Hearing to Follow What He Heard at School

old school

Finally Taking a Stand

With bullying awareness on the rise in our nation, many students and families are trying to take a stand. A young student at South Fayette High School finally had enough when he decided to record bullying incidents directed at him during class. Using an iPad, the boy made an audio recording of the attacks to use as evidence in his case. The 15-year old boy alleged that he had been harassed daily for several months before finally making the iPad recording. Shea Love, the boy’s mother, told reporters that “they were calling him some really bad names, talking about pulling his pants down” (WPXI, 2014). Despite these allegations, the young boy who made the recordings was eventually charged with disorderly conduct, had to pay fines, and was forced to delete the recording. In response to these charges from South Fayette District Judge Maureen McGraw-Desmet, the family hired an attorney and they are filing a civil suit.

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Think Before You Post

Judges Gavel, by Wikipedia user Chris Potter, licensed by Creative Commons.

Bringing Down The Gavel

In case you needed one, here’s another reason to be careful about what you post on Facebook. An age discrimination case that originates back to 2010 between Patrick Snay and the Miami-based Gulliver Preparatory School began when “Gulliver declined to renew Snay’s contract following years of employment” (Smiley, Miami Herald, 2014). The case took a surprising turn when Mr. Snay’s daughter, Dana Snay posted an antagonistic comment on Facebook. The comment, which was seen by Dana Snay’s approximately 1,200 Facebook friends, stated “Mama and Papa Snay won the case against Gulliver. Gulliver is now officially paying for my vacation to Europe this summer. SUCK IT” (Stucker, CNN, 2014). Unfortunately for the Snays, Dana’s comment was posted just days before the deal was set to be finalized.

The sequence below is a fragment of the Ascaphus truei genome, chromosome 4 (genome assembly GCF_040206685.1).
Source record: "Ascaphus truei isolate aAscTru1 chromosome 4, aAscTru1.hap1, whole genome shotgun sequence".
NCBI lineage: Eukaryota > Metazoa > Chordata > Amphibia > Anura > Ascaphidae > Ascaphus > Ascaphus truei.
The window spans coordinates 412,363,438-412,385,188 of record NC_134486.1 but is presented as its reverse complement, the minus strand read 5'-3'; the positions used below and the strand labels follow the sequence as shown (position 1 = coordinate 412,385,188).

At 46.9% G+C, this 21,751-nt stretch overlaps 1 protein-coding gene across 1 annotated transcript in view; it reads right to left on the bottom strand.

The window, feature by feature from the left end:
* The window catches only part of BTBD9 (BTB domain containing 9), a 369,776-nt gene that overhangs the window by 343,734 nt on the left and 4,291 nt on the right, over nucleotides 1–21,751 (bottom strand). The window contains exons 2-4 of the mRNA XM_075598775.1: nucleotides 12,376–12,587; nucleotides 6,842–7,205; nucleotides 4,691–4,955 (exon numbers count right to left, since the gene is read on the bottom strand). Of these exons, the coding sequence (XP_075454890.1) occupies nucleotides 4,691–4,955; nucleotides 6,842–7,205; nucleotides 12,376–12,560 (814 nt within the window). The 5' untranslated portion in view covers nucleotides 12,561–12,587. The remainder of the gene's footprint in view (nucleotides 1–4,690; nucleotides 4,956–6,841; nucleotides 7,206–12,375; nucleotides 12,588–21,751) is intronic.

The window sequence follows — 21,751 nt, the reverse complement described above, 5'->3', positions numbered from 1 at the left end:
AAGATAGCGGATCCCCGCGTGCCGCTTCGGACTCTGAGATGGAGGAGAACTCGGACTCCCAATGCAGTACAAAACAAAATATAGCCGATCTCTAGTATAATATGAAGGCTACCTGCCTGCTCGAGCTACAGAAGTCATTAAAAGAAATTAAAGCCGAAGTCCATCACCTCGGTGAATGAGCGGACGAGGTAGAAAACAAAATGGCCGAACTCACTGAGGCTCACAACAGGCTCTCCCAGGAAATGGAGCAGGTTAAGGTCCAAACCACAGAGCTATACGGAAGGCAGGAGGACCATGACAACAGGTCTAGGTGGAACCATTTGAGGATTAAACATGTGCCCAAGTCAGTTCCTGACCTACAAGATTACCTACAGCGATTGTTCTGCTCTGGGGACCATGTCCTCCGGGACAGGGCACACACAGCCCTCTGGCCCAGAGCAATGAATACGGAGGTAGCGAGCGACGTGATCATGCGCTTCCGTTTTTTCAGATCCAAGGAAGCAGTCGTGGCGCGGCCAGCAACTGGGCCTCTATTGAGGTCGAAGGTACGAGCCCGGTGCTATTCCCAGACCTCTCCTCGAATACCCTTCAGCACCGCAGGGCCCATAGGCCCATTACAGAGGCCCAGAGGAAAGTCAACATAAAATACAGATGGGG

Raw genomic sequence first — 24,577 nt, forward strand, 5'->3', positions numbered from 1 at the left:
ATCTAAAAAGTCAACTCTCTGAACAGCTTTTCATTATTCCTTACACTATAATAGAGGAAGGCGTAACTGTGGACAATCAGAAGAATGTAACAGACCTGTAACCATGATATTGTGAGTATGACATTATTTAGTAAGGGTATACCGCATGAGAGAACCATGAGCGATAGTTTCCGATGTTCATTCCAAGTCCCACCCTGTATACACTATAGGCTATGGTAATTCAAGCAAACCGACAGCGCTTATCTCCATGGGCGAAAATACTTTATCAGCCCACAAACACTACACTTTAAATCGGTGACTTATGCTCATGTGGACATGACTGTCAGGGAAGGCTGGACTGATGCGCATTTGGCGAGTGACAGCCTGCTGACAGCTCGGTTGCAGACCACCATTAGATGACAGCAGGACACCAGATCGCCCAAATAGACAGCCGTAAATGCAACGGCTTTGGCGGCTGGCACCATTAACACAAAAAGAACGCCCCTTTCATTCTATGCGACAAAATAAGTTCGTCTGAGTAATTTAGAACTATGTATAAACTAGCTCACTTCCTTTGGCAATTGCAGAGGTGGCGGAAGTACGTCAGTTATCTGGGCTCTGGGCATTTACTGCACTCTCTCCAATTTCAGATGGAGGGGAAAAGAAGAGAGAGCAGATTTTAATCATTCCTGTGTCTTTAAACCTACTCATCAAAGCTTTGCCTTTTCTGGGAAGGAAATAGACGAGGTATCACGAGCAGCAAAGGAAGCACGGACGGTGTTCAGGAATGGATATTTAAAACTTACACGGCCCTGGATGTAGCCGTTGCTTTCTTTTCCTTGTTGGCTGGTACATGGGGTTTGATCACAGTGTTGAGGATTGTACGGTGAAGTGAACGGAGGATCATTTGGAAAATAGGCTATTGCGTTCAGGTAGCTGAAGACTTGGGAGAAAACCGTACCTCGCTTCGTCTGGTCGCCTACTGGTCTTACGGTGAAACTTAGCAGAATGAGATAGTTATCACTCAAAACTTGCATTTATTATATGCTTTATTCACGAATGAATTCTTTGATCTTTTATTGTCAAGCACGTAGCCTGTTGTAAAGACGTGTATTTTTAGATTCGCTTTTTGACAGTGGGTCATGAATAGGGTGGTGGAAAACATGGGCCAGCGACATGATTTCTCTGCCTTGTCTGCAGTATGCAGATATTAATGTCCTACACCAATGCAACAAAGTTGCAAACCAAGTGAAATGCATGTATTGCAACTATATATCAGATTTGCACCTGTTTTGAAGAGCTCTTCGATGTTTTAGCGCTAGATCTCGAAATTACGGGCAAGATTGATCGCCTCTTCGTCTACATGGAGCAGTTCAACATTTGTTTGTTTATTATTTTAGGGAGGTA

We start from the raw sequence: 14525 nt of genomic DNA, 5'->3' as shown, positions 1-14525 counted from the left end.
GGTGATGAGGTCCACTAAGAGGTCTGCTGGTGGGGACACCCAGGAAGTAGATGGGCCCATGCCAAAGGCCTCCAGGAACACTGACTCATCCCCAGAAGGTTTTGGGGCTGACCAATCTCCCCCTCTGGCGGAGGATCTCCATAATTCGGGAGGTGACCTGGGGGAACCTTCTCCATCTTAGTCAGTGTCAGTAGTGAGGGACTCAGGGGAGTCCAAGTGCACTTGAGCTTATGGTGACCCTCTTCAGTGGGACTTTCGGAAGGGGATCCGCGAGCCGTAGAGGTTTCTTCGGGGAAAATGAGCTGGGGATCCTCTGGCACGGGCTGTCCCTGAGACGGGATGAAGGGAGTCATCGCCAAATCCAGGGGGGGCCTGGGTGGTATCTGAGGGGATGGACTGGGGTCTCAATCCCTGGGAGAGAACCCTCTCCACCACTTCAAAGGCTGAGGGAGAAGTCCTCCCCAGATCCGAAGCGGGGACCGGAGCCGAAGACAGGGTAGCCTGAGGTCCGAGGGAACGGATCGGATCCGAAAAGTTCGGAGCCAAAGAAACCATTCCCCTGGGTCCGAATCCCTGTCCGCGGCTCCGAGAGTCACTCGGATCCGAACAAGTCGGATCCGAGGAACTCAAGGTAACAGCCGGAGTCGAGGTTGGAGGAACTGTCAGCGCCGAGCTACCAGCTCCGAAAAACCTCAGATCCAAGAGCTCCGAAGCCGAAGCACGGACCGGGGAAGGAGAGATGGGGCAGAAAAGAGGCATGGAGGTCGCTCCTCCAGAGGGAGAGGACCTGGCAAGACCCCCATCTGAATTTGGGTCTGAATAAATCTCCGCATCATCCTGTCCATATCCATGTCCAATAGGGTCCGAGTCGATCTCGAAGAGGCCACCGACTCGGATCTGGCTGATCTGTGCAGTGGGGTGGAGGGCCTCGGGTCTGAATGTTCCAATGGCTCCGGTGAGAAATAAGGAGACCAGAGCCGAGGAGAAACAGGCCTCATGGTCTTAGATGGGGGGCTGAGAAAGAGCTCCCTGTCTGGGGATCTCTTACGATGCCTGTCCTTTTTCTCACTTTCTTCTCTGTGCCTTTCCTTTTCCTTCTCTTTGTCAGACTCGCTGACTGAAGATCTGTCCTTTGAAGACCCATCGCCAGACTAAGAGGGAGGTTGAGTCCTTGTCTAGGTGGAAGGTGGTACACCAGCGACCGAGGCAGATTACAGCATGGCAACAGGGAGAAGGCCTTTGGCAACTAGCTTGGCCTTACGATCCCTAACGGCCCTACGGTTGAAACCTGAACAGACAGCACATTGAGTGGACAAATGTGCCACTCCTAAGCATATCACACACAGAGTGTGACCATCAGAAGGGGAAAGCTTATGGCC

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Father Sues Track Team After Son is Excluded

Decorative Scales of Justice in the Courtroom

Decisions

This lawsuit gives a new meaning to the phrase “Speed kills”. A father in New Jersey has sued his son’s school for kicking him off of the track team. Mawusimensah Mears, who ran track for Sterling Regional High School in Camden County, had reportedly been skipping out on practice after his coaches left him on the bench. The boy’s father, Ervin Mears Jr, goes as far as to claim that his was being ridiculed by his teammates for being faster than them. The younger Mears had also missed practice due to an injury and a death in the family. The father is seeking damages up to $40 million against the school, track coach, and principal, among other parties. Read more

Are Unpaid Internships Legal?

office desk by Flickr user Sean MacEntee, licensed by Creative Commons

                       Looks about right

Internships offer college students and recent graduates a valuable way to gain experience in their fields of study. Regardless of how educational internships may be, they can be incredibly frustrating if they require the students to work for free.

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